Bottom Line: Jim Courier
Is Jim Courier the most underrated American tennis player of all time? It's definitely possible, with a career that got lost in the wash of the rise of Pete Sampras and Andre Agassi and the tail end of the careers of John McEnroe and Jimmy Connors.
That's too bad because Courier was a great player.
Courier won all four of his Grand Slam singles titles in a three-year stretch from 1991 to 1993, winning back-to-back at both the French Open and Australian Open.
Courier came close to winning a career Grand Slam in that stretch, losing in the U.S. Open finals in 1991 and Wimbledon finals in 1993.
9. Tony Trabert
Born: Aug. 16, 1930 (Cincinnati, Ohio)
Died: Feb. 3, 2021, (age 90, Ponte Vedra Beach, Florida)
Career: 9 years (1955-63)
Grand Slam singles titles: 5 —French Open (1954, 1955), Wimbledon (1955), U.S. Open (1953, 1955)
Bottom Line: Tony Trabert
Cincinnati native Tony Trabert was a renaissance man in the 1950s — a standout basketball player and NCAA tennis champion at the University of Cincinnati who became one of the world's finest tennis players.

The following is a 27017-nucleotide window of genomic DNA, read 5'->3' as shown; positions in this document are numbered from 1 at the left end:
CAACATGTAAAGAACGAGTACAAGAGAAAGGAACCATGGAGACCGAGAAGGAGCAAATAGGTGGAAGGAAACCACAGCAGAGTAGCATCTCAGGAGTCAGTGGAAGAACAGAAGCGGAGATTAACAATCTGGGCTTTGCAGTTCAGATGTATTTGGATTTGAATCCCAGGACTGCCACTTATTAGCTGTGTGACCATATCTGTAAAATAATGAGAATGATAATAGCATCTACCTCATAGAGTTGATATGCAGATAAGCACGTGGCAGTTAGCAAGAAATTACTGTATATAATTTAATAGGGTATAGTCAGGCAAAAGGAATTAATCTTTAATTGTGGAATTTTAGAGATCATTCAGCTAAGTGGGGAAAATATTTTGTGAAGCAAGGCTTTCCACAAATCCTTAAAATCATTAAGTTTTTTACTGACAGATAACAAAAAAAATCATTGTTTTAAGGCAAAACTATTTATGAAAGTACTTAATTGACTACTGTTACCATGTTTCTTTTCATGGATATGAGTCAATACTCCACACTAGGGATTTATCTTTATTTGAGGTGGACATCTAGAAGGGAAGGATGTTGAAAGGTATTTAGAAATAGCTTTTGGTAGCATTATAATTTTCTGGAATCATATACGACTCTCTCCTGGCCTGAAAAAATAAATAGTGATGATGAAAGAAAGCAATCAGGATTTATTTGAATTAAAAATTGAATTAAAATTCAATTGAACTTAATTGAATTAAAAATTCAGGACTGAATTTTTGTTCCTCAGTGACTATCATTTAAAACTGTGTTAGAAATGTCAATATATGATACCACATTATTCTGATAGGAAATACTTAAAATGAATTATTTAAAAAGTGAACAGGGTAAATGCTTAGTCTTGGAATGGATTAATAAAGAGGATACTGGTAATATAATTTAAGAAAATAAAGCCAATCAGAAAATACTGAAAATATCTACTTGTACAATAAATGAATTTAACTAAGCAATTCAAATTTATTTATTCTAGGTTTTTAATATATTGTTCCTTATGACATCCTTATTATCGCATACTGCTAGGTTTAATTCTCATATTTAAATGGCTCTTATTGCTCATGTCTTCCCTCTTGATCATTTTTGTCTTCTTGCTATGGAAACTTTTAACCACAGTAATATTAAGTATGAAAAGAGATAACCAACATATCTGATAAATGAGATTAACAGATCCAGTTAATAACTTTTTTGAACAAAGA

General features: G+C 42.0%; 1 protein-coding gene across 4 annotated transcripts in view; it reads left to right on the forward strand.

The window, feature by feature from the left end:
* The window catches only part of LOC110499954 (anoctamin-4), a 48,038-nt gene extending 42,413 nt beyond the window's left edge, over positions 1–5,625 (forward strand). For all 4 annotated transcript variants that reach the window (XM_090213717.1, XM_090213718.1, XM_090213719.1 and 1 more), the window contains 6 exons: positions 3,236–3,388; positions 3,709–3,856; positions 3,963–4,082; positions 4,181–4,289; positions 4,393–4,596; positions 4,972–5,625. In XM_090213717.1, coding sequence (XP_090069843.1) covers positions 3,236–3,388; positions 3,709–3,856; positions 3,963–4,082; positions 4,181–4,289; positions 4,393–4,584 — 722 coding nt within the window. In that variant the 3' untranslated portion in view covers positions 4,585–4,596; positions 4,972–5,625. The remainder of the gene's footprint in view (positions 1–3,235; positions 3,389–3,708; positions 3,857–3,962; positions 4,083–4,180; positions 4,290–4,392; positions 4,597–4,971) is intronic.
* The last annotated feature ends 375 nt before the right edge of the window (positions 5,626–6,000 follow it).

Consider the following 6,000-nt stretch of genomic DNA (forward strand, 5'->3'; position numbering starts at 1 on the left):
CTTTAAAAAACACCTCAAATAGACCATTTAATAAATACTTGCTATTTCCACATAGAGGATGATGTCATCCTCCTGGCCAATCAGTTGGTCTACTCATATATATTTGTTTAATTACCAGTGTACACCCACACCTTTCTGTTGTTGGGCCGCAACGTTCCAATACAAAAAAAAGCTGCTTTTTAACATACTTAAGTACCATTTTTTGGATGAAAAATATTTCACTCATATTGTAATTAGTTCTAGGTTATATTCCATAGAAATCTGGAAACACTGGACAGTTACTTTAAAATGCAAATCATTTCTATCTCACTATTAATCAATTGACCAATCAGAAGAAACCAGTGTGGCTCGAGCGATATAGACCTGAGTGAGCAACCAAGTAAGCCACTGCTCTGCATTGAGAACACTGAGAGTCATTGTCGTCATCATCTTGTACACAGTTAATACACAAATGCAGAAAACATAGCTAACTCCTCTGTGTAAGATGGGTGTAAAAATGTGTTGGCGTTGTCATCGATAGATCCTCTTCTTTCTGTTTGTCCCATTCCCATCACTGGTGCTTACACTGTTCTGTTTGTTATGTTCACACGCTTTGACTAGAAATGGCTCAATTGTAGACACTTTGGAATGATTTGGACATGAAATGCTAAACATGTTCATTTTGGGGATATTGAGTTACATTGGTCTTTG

What's amazing about Trabert's five Grand Slam singles titles is they all came in the first three years of his career. He missed a career Grand Slam by never winning the Australian Open, where the closest he came was losing in the 1955 semifinals.
After Trabert won the French Open in 1955, another American wouldn't win a singles title at Roland Garros until Michael Chang in 1989.
8. Don Budge
Born: June 13, 1915 (Oakland, California)
Died: Jan. 26, 2000 (age 84, Scranton, Pennsylvania)
Career: 18 years (1938-55)
Grand Slam singles titles: 6 — Australian Open (1938), French Open (1938), Wimbledon (1937, 1938), U.S. Open (1937, 1938)
Bottom Line: Don Budge
The son of former professional soccer player Jack Budge, Oakland native Don Budge's greatest career achievement was becoming the first player to win all four Grand Slam tournaments in a single season, which he did in 1938.